This is the second in a seven-part series looking ahead to the start of Alabama’s fall football practice. We continue with a breakdown of the running backs.
Some may view veteran running backs coach Burton Burns as having the easiest job on staff this season. After all, Burns has five scholarship running backs, all highly skilled, all highly coveted, in which to mold.
On the flip side, some may view Burns as having one of the most difficult on staff this season. After all, Burns has five highly skilled running backs to mold. How does one divide carries among a group that is all capable?
The group became less crowded when B.J. Emmons opted to transfer from the program earlier this month.
Three experienced running back return in Damien Harris, Bo Scarbrough and Josh Jacobs. Harris might have had the quietest 1,000-yard season in program history. Scarbrough showed power and speed when healthy. Jacobs added a splash with quick-cut ability and agility.
Harris’s 1,037 rushing yards on an astounding 7.1 per carry was a team best. A bizarre side not on Harris’ otherwise outstanding season is that he scored only two rushing touchdowns. That doesn’t mean much, especially considering Scarbrough, at 6-foot-2, 230 pounds, is an appetizing goal-line ballcarrier.
Scarbrough was really starting to come into his own in 2017. A broken leg in the College Football Playoff National Championship Game wasn’t the ending he or the team wanted, but he’s healthy and ready to go as fall camp starts.
Jacobs was second in the group of running backs, averaging 6.7 yards per carry. His shiftiness, vision and speed to get through a hole makes him a exciting player.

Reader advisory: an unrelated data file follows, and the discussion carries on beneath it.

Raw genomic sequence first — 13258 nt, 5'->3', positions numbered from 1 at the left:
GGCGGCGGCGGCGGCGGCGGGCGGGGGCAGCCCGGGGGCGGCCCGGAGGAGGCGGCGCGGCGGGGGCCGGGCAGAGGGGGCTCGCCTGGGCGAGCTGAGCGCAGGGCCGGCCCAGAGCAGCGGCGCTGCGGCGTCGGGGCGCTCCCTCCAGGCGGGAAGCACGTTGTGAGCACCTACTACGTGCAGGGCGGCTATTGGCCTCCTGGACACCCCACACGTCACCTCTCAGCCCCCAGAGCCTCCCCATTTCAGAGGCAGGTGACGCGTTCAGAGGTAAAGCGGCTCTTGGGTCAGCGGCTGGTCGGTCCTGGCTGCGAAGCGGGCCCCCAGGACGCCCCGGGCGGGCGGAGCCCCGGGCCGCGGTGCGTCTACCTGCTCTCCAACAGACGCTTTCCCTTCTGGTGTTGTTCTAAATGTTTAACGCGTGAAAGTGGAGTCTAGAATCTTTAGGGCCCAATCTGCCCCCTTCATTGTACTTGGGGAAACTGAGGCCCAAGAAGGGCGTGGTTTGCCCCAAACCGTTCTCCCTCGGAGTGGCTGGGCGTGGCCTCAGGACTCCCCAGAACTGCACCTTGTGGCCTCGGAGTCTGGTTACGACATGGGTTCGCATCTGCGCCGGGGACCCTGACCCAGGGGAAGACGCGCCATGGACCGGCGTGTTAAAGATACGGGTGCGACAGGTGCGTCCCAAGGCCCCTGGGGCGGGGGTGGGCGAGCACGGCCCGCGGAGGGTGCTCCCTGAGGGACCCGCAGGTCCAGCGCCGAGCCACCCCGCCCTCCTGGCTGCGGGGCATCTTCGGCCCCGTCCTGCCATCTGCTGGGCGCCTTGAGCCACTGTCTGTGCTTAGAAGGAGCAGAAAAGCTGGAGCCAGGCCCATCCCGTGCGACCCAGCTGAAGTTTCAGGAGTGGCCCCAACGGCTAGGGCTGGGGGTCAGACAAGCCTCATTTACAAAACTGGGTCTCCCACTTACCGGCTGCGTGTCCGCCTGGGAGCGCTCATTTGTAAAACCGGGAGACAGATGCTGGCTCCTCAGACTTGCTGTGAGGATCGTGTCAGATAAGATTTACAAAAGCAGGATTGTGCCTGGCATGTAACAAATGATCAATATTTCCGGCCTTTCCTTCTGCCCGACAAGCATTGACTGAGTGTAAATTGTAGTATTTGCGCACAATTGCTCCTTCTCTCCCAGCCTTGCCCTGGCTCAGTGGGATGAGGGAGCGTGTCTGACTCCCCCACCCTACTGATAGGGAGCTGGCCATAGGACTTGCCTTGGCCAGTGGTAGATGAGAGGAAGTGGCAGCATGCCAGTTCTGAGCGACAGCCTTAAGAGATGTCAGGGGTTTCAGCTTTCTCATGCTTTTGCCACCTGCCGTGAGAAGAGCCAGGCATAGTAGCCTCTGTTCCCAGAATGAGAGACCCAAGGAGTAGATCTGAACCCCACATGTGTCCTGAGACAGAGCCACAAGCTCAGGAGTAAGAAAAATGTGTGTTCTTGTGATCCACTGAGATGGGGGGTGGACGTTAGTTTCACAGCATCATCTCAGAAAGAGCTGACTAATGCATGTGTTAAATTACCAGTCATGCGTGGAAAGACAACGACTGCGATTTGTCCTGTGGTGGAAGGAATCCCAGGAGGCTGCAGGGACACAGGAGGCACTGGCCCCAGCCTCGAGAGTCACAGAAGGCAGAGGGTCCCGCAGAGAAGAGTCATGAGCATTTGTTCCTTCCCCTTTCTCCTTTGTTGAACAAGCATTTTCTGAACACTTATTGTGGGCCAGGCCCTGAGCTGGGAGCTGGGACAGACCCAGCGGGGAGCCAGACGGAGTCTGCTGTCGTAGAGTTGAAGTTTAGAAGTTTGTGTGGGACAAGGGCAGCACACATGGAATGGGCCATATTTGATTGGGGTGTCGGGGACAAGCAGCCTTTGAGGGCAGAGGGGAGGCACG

New offensive coordinator Brian Daboll must feel like a kid in a candy store with so many options available at his disposal. One area not particularly utilized in the Lane Kiffin area was the use of running backs as receiving targets. Will Daboll utilize them more in the passing game?
Much has been written about freshman Najee Harris. His high school exploits speak for themselves. By all accounts, Harris isn’t an attention-seeking player, and that personality trait will make him a favorite of UA head coach Nick Saban. Scouts label him as one of the best high school running backs to come out in the last decade. A player of his talents don’t usually have to wait long to make their contribution, however this UA backfield is crowded.
Brian Robinson is a local product, from Hillcrest High School in Tuscaloosa. By all reports, he had a solid spring practice. Robinson could be a solid special teams contributor and possibly more given how things shake out in the backfield.
This is a backfield that won’t have to be carried like Derrick Henry’s 2015 season when the majority of the burden fell on him. The hardest part with this group will be dividing carries to all of the talented players.